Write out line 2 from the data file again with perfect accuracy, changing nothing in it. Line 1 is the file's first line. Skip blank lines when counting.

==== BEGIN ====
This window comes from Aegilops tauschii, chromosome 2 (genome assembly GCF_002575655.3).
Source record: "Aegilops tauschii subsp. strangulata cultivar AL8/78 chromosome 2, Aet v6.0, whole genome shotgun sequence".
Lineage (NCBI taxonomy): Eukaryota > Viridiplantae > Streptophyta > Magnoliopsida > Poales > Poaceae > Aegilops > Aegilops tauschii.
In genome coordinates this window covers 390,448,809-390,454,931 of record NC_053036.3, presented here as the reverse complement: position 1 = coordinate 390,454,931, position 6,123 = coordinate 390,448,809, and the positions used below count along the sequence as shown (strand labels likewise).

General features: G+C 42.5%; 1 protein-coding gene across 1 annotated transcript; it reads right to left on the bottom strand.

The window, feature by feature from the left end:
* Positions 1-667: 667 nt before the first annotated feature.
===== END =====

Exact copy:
Source record: "Aegilops tauschii subsp. strangulata cultivar AL8/78 chromosome 2, Aet v6.0, whole genome shotgun sequence".